"I feel like you can’t really think about things like that," replied Minahil. "You just hope people will get the message and see the beauty of everything. Especially since it’s our first time (on TV), we don’t know what to expect.
"There’s obviously going to be some trolls, but at the end of the day we want to make sure everybody sees what we’re trying to say."
The direct provision system has been in the news recently as a result of protests about centres planned in places like Oughterard and Achill.
When asked about this, Minahil replied, "I'm speaking for both of us when I say that we just want a better system in general. Direct provision shouldn't be a thing. The best thing would be just to abolish it."
The film shows them receiving their Leaving Cert results in August, and Minahil has since taken up a course in podiatric medicine in Galway, while Natasha is studying law in Dublin.
"I'm having a great experience. I love the course I'm in," said Natasha. "It was a bit of a gamble because I never really had experience in what I'm doing now, but I'm really enjoying it.
"I love the people, I love the environment, and it's great also to have my independence and to kind of grow up as well."
Minahil was also enthusiastic about her experience of third level so far. "College is awesome - go to college, kids!" she smiled.
'This is a hot topic at the moment'
In light of recent controversies about the direct provision system in Ireland, the co-directors of 'Leaving Limbo' admit to having concerns over the possible reaction online when it airs on RTE.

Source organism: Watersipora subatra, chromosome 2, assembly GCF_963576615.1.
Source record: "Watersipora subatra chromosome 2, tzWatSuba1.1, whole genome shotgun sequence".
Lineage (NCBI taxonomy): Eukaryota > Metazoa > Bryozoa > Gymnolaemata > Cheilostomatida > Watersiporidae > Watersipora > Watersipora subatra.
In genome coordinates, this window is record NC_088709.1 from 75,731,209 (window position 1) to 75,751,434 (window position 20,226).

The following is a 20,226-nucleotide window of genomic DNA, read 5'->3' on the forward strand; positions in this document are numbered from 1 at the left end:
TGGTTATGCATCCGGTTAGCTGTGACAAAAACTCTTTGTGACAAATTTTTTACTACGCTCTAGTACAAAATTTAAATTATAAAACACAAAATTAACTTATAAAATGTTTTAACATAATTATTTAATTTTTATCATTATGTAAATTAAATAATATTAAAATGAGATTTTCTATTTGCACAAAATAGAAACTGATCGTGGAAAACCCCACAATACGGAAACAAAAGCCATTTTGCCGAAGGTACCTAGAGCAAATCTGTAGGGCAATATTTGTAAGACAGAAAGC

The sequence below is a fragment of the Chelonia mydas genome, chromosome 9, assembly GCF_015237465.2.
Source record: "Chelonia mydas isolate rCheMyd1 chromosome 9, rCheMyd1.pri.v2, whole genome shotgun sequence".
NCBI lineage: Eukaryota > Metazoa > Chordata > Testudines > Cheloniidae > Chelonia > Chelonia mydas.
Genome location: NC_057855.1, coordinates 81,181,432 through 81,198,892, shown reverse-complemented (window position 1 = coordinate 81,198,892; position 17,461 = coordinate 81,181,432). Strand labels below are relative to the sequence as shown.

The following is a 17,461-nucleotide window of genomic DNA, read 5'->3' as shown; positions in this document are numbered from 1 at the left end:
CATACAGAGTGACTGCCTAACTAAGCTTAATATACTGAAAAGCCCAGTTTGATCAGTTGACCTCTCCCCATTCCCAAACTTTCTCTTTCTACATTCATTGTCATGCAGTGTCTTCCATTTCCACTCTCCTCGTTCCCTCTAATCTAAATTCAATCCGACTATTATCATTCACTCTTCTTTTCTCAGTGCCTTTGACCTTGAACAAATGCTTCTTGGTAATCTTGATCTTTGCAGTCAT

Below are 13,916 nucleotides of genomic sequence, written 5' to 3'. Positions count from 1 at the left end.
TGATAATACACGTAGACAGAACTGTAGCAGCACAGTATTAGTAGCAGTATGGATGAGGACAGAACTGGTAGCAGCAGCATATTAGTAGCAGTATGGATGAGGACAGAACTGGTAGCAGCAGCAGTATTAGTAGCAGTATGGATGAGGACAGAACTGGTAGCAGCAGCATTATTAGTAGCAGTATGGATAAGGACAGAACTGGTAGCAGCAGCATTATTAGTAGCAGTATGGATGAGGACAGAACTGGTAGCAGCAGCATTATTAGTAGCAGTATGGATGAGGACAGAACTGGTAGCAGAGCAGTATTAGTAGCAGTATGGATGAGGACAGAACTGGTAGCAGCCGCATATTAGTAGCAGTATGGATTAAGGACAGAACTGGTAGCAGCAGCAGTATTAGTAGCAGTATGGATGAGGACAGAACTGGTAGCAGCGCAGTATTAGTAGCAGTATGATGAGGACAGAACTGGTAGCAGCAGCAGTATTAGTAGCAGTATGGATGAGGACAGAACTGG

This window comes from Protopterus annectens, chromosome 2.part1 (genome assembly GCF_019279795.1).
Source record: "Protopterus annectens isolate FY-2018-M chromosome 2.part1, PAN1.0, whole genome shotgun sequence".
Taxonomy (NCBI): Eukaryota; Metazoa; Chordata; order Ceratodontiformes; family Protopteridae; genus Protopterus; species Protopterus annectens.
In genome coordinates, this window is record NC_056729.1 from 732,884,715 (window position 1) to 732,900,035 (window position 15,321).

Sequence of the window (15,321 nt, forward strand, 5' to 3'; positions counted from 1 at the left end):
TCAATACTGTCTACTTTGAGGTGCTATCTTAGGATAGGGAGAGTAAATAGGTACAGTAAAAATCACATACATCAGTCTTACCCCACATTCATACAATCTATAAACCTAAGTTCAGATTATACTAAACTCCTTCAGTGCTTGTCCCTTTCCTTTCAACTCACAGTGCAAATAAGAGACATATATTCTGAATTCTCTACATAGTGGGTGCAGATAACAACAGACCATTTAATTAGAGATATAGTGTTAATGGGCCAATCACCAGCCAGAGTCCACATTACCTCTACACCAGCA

Maurice O'Brien of Lifeblood Films co-directed the film with Cara Holmes, and they are conscious of the potential for online abuse.
"It's quite a hot topic. There has been a lot of negative reaction to a lot of things and that is a worry," said Cara. "I just hope that there won't be any direct targeting of (Natasha and Minahil) because the vitriol and the hate that's out there is scary and it's real."
Maurice added, "We've talked about Natasha and Minahil being brave in facing up to their past, but they’ve been very brave to sign up for this film in the first place.
"Hopefully this (film) will get people talking and will give people an insight into what it's like growing up in direct provision, and hopefully they will empathise and realise how inspirational these people are.
"There will also be trolls online, and unfortunately there will probably be quite a lot of racist and offensive comments made about them when it comes out.
"That's why they were brave to sign up to this, because they are aware of that and they've experienced in the past through their work with UNICEF."
The way in which the film captures Natasha and Minahil's powerful story could also change some minds in a positive way.
"I hope so," said Maurice. "The main hope for the film is that people would realise these aren’t just 'refugees' or 'asylum seekers', these are real people with real stories.
"A lot of them have been living in Ireland for most of their childhood, so they’re as Irish as you or me. Hopefully when people see the film they will realise that behind every number you hear, in terms of asylum seekers, is a real person with a real story."